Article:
As leader, it’s your job to make the right decisions. The problem with this statement is that it is inherently flawed. If leaders are supposed to make the right decisions, why are so many decisions bad or riddled with consequences? The process of leadership decision making is subject to an array of fears, perceptions, opinions, relationships, egos, bad data, misinterpretations and other factors. In the end, most leadership decisions fall into a category I like to call "WAGs" or wild-ass guesses.
Some leaders spew out decisions like a general leading an army while others obsess over every decision to the point where, should a decision ever come, it’s too little too late. Your approach to decision making is unique to you and how you process situations, data, opportunities, threats and the world around you. Make more of the right decisions and you’ll be recognized as a great leader and businessperson. Make too many bad decisions and you’re out of a job and/or out of business.
Here are some no-compromise insights to keep in mind on your quest for making the right decisions:
- Spontaneous combustion: As leader, you have to make decisions on the fly because stuff comes at you from all directions all day long. Spontaneous decisions can go terribly wrong when your stress level is high and your ability to cope is low. Leaders that adhere to the doctrine of “ready, fire, aim” routinely make bad decisions because they go with their gut instincts and ignore data, potential consequences and opposing opinions. Spontaneous decisions may be necessary in the heat of the moment, but they can burst into flames in situations that warrant a more thorough understanding before hitting the launch button.
- Analysis paralysis: Leaders afflicted with analysis paralysis do more to slow progress, feed uncertainty and compound the problem that’s waiting for their decision. When you find yourself in this situation, you must push through the blockage and make the best decision possible. Since you did your due diligence, the odds of a good decision are in your favor. Sometimes, the easiest way to maintain perspective is to ask yourself, “What’s the worst that could happen?” It’s usually not all that bad. Make the decision.
- Drop the bomb: This is the ultimate entrepreneurial approach—you make a major business decision and just drop it on your company. Unlike spontaneous decisions that tend to be more operational corrections, drop the bomb decisions are major shifts in business direction, policy, job positions, personnel and even the vision of the company. Congratulations for making a major decision, but you blew up your company in the process. The problem with this approach to decision making is that the leader’s thinking is well into the implementation phase while the rest of the company is trying to figure out what just happened. Solution: Avoid drop the bomb decision making all together.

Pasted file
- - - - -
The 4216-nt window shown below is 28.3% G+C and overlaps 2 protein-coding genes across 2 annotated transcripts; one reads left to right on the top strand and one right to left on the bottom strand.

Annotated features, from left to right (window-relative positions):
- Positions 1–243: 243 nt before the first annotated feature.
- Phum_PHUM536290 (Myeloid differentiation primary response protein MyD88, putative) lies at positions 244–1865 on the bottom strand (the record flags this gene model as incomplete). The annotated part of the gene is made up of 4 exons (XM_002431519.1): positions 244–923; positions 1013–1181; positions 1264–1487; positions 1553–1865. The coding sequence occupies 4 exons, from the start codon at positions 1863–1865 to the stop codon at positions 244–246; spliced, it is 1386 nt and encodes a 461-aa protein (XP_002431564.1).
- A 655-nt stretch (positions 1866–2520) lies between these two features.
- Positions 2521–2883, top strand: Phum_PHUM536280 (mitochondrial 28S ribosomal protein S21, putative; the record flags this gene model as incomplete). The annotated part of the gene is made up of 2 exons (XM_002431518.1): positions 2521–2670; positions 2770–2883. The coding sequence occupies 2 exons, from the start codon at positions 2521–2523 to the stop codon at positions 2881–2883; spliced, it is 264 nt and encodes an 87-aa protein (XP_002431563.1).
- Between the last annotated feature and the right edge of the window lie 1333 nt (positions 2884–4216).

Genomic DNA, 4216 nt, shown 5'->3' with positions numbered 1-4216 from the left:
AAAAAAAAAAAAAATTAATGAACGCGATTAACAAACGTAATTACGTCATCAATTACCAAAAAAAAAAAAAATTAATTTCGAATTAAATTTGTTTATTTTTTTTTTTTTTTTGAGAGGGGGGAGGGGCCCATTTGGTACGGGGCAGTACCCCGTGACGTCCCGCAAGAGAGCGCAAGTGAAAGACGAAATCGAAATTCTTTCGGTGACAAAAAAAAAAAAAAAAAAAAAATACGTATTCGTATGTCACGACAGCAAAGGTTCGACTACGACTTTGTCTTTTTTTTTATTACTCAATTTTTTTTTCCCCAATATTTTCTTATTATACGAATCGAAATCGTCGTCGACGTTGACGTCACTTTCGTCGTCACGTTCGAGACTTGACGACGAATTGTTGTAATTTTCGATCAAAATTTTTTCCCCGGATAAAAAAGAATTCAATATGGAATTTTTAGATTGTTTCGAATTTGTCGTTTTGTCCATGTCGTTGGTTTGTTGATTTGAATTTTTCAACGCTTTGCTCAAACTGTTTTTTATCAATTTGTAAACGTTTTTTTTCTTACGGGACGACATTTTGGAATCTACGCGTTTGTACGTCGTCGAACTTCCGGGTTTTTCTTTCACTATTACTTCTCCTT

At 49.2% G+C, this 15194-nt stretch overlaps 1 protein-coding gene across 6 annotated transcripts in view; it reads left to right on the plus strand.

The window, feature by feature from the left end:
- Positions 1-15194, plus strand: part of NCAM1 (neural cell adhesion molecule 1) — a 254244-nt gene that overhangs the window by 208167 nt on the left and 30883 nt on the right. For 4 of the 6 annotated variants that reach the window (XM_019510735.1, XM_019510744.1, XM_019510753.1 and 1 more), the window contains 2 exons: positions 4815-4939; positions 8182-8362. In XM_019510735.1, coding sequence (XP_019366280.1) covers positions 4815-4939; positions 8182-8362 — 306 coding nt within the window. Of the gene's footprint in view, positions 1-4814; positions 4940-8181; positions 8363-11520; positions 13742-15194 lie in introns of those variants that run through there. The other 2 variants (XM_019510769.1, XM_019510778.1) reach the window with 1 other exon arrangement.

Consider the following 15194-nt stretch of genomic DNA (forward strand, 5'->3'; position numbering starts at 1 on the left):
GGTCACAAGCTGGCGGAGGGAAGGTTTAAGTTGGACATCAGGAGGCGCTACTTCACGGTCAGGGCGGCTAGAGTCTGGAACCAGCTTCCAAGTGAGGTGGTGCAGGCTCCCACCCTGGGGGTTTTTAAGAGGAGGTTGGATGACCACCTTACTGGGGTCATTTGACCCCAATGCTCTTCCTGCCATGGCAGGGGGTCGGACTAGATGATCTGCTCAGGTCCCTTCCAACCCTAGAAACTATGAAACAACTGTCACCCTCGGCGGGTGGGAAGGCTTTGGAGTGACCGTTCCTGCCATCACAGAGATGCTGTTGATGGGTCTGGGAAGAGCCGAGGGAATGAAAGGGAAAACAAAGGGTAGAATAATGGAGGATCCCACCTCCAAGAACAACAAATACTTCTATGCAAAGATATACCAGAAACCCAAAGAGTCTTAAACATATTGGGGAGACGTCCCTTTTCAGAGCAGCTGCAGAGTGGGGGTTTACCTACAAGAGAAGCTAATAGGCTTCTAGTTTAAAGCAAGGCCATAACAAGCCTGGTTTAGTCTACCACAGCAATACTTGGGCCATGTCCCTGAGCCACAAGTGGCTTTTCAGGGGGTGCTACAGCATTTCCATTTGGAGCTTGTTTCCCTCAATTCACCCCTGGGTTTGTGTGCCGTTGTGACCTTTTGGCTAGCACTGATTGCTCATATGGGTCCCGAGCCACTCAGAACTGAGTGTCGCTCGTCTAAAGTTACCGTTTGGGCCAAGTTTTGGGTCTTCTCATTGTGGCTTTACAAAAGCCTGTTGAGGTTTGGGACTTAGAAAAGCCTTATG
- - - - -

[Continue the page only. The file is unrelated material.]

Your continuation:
- Collective bargaining: This a group version of analysis paralysis where everyone’s opinion, point of view and ego overburdens and overcomplicates the decision-making process. Too often, it become less about finding the best decision and more about whose idea wins or who will be inconvenienced the least when the decision is implemented. Team problem solving can be amazingly powerful if the group is a manageable size, is given a clear mission with desired outcomes and a deadline that prevents endless debate and wheel spinning. Give a team a week to solve a problem, or, 60 minutes to solve the same problem. You may get your best solution in 60 minutes.
- I’m the boss: There is nothing more moral sapping than a leader that crushes all opposition by proclaiming, “I’m the boss and this isn’t up for negotiation.” Any chance for healthy debate is squashed. It’s the “my way or the highway” power play that initiates a demoralized implementation process. Any leader using this approach has much to learn about leadership.
- But it WAS the right decision: This one is very interesting because the right decision followed by poor execution can leave an entire leadership team or company wondering what went wrong. More importantly, it can cause leaders to question their ability to make good decisions simply because their “right” decisions didn't work as planned. The ability to execute a decision requires planning, shared knowledge, training, procedures, measurements and timelines.
The rush to implement or commands that sound like “just get it done” usually set a company up for failure. If you believe you have the right decision, give it the time, attention and leadership it deserves in order to achieve the results you want. If you suck at the details, put the project in the hands of a task master that lives to dot every “i” and cross every “t.”